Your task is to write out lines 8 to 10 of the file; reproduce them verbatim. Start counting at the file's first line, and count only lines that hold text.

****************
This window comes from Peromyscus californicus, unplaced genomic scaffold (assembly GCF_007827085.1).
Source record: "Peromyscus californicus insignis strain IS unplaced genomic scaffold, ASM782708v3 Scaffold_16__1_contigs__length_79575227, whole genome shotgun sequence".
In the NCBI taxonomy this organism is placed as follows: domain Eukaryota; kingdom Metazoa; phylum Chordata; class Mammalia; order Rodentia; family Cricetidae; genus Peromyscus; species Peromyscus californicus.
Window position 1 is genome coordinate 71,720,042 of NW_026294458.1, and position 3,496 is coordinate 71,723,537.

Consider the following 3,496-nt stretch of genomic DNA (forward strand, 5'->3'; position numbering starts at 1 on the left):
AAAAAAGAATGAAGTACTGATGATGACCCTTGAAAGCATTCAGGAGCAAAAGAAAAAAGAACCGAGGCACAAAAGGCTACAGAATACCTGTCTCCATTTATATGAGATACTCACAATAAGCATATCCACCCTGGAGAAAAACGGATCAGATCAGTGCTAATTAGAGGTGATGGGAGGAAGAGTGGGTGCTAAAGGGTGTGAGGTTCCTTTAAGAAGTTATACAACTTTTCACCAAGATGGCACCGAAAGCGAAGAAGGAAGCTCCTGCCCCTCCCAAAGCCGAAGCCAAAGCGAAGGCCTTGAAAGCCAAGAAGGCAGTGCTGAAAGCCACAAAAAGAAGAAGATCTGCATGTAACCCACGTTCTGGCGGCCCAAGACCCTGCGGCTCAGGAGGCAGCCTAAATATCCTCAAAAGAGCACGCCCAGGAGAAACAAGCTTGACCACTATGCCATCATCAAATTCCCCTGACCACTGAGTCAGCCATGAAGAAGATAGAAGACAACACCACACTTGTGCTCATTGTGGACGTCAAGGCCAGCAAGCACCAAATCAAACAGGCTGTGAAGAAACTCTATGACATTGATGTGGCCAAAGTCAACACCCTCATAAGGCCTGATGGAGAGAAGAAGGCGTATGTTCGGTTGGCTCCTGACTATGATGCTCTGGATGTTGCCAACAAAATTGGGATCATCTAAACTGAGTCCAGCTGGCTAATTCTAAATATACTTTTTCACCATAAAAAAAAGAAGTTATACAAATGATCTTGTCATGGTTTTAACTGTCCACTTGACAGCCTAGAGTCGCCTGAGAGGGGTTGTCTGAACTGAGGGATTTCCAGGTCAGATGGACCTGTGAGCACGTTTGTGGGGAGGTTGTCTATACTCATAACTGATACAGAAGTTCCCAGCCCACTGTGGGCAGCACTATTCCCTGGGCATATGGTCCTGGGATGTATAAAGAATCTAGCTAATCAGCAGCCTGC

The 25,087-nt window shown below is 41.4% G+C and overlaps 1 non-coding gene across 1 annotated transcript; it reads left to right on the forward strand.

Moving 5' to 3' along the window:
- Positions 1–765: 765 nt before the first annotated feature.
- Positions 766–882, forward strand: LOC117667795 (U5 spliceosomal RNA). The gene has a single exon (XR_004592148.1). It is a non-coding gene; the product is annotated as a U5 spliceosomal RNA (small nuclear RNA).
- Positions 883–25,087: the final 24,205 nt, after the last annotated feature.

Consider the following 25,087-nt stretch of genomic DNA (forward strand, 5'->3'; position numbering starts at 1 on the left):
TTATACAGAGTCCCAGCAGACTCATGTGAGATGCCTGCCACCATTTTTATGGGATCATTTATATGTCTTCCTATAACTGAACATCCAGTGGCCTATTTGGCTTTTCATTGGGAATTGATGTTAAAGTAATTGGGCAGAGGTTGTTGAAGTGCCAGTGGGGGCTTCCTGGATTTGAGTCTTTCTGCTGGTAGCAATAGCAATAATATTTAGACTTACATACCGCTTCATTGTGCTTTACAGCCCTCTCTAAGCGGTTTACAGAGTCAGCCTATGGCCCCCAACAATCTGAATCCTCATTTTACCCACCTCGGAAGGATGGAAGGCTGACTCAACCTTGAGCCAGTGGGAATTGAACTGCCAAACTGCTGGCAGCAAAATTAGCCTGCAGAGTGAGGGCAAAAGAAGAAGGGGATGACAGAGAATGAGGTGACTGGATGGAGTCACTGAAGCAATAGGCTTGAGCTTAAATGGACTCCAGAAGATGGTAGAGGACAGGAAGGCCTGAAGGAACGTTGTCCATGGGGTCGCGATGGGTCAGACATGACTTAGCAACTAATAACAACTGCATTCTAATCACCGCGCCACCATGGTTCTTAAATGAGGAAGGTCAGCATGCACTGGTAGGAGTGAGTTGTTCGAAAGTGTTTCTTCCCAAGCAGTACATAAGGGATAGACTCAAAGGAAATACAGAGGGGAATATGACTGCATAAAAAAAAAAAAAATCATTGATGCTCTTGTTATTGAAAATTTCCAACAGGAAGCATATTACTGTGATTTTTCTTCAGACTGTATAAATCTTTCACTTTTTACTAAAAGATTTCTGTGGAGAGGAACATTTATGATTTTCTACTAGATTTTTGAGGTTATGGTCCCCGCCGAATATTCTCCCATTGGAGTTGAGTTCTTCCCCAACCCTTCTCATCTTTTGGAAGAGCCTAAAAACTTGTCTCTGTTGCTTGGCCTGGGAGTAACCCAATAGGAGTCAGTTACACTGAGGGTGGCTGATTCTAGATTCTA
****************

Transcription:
Moving 5' to 3' along the window:
- Positions 1–765: 765 nt before the first annotated feature.
- Positions 766–882, forward strand: LOC117667795 (U5 spliceosomal RNA). The gene has a single exon (XR_004592148.1). It is a non-coding gene; the product is annotated as a U5 spliceosomal RNA (small nuclear RNA).